What’s interesting is your industry is very dynamic in the first place, and so you have created these rigid contracts, which create friction anyway. The industry had this pent-up negative energy, and it just came to a crashing halt with COVID. Now I think it’s the perfect storm, because why can’t we rethink these relationships that are more flexible because, for goodness sakes, your industry needs flexibility.
Which then takes me to Rule 5, which is insight versus oversight governance and how we govern the relationship and the partnership and the mechanisms. So if planning is what we’re trying to do, I’m going to bring in the Marriott person — an expert — on my team to help plan my event, instead of saying I’m the planner, I’ll tell you what needs to be done. They can help us by bringing their expertise. If we bring in other people they can help come up with these kinds of ideas.
How do you get business people to buy into this idea that seems such a departure, sort of “touchy-feely” almost — even for the business events industry, which is based on relationships?
We hear this all the time. I’ll give you a real example from Dell and FedEx. If your computer broke, it actually went to FedEx reverse logistics, and they repaired your computer behind the scenes. About $40 million a year passed hands between Dell and FedEx to do reverse logistics. They were very transactional. The procurement policy was such that Dell every year bid it out. It was just this transactional bid — you’re my vendor, you’re not my partner.
It created a real animosity and was frustrating for both Dell and FedEx. So they had a two-day offsite to say, “Why are we bickering over this? There’s a bigger picture here. There’s a much better picture.”
When people say these ideas are “fluffy,” we can point to all kinds of research — economic research, sociology research, supply chain research — that absolutely proves that when you consciously choose to cooperate and pledge to have true win-win economics, you win together, you lose together, and you have the best chance of optimizing. When people get stuck and they pause to listen and learn, they actually realize what we teach isn’t fluffy, it is, to use Dell’s words, “radical common sense.”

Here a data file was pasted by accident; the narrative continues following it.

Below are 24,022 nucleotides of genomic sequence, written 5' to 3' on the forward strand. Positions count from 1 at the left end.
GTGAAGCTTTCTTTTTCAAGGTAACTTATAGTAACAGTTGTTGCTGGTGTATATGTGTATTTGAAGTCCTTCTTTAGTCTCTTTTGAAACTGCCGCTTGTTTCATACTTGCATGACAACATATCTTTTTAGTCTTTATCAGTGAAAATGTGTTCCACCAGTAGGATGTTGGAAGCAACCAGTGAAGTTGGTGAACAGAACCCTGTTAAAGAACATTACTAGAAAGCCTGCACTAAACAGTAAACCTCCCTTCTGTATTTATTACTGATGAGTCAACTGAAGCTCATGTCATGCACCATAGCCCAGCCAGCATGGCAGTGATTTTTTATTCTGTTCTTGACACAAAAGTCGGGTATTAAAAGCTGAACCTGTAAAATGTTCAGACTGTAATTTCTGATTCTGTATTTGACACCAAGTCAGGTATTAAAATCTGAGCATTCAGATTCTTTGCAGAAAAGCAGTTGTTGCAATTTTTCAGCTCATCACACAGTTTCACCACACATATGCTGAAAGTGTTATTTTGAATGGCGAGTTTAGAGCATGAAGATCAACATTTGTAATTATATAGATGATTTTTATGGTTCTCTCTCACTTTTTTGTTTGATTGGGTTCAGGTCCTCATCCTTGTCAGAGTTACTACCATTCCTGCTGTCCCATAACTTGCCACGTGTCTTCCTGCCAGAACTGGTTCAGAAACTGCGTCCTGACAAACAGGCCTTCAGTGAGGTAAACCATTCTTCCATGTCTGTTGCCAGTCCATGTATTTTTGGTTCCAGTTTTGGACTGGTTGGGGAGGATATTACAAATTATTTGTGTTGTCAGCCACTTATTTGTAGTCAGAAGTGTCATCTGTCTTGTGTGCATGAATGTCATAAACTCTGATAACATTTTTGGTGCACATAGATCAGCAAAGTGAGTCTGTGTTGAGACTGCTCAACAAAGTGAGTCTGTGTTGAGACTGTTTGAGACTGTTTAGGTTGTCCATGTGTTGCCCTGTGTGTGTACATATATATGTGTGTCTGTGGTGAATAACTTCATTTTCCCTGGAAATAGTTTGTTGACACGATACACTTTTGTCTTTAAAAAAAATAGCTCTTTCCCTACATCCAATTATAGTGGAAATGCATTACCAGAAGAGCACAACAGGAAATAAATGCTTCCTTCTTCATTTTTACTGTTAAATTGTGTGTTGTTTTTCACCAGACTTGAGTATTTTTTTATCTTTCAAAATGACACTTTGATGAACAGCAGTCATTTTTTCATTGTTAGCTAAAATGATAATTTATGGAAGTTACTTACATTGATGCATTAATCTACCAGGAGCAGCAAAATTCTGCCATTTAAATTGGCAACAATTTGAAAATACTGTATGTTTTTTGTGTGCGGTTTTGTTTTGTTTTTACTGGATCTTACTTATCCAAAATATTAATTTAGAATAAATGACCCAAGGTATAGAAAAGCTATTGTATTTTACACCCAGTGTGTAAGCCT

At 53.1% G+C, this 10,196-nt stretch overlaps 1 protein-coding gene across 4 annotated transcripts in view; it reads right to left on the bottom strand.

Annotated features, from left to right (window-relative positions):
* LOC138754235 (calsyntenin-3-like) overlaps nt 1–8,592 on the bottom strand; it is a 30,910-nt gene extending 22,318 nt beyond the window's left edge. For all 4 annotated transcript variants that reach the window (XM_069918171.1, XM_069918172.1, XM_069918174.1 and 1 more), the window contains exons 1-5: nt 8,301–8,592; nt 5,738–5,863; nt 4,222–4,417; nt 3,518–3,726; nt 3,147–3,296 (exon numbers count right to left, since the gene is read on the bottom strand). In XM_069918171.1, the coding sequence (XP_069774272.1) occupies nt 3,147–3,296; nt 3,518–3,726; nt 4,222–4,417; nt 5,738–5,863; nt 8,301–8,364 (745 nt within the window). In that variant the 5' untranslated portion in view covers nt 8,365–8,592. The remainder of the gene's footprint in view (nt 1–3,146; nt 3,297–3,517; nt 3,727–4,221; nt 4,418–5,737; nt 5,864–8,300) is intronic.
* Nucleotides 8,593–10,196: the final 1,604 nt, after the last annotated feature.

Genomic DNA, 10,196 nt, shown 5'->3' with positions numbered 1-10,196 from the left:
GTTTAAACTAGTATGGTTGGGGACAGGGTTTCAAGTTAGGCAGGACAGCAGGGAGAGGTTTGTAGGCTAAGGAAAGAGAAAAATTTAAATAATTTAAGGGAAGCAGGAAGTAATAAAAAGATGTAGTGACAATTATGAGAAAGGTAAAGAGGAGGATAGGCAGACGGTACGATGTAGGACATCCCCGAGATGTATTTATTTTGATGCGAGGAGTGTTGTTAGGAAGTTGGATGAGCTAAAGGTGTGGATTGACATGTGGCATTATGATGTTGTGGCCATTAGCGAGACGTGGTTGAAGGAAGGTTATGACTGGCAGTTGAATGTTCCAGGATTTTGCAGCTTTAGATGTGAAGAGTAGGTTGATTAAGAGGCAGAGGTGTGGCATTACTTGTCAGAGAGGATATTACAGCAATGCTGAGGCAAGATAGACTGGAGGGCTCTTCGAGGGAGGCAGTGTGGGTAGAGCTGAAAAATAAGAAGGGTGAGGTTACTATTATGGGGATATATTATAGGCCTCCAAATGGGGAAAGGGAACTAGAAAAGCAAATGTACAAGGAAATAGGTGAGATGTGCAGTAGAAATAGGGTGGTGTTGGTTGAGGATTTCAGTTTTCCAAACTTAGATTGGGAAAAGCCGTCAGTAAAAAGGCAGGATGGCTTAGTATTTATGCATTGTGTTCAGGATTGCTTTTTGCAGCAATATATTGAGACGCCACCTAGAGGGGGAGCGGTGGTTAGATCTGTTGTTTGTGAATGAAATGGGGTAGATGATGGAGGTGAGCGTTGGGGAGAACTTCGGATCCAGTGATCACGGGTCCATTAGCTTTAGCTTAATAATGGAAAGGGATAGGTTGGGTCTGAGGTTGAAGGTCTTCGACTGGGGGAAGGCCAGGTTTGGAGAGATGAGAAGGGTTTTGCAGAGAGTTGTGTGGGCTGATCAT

There seem to be a lot of opportunities in business events for people to be more collaborative and aligned in their negotiations and partnerships. Where should they start?
If I had to give advice, I’d say start to change the world one deal at a time, one relationship at a time. You have so many suppliers in your industry, so have a conversation with one you think is your most critical strategic supplier and change the way you work with them. Then go to the next one, and then go to the next one.
How do you get that conversation started?
Don’t start by pulling out that force majeure clause like you did this summer. Often if you’re in a bad adversarial space, start with a mia culpa, put out an olive branch and say, “This hasn’t been fun for me. It’s not fun for you.” Walk through the rules, one rule at a time, and co-create instead of negotiate. Co-create the rules of your partnership.
If you have aligned interests, and winning together and losing together, there is no negotiation. You only start negotiating when you want to win at someone else’s expense. When we accept the fact that our best odds are shared risk and shared reward, we win together, we lose together.
Curt Wagner is digital editor at Convene.
This interview has been edited for space and clarity.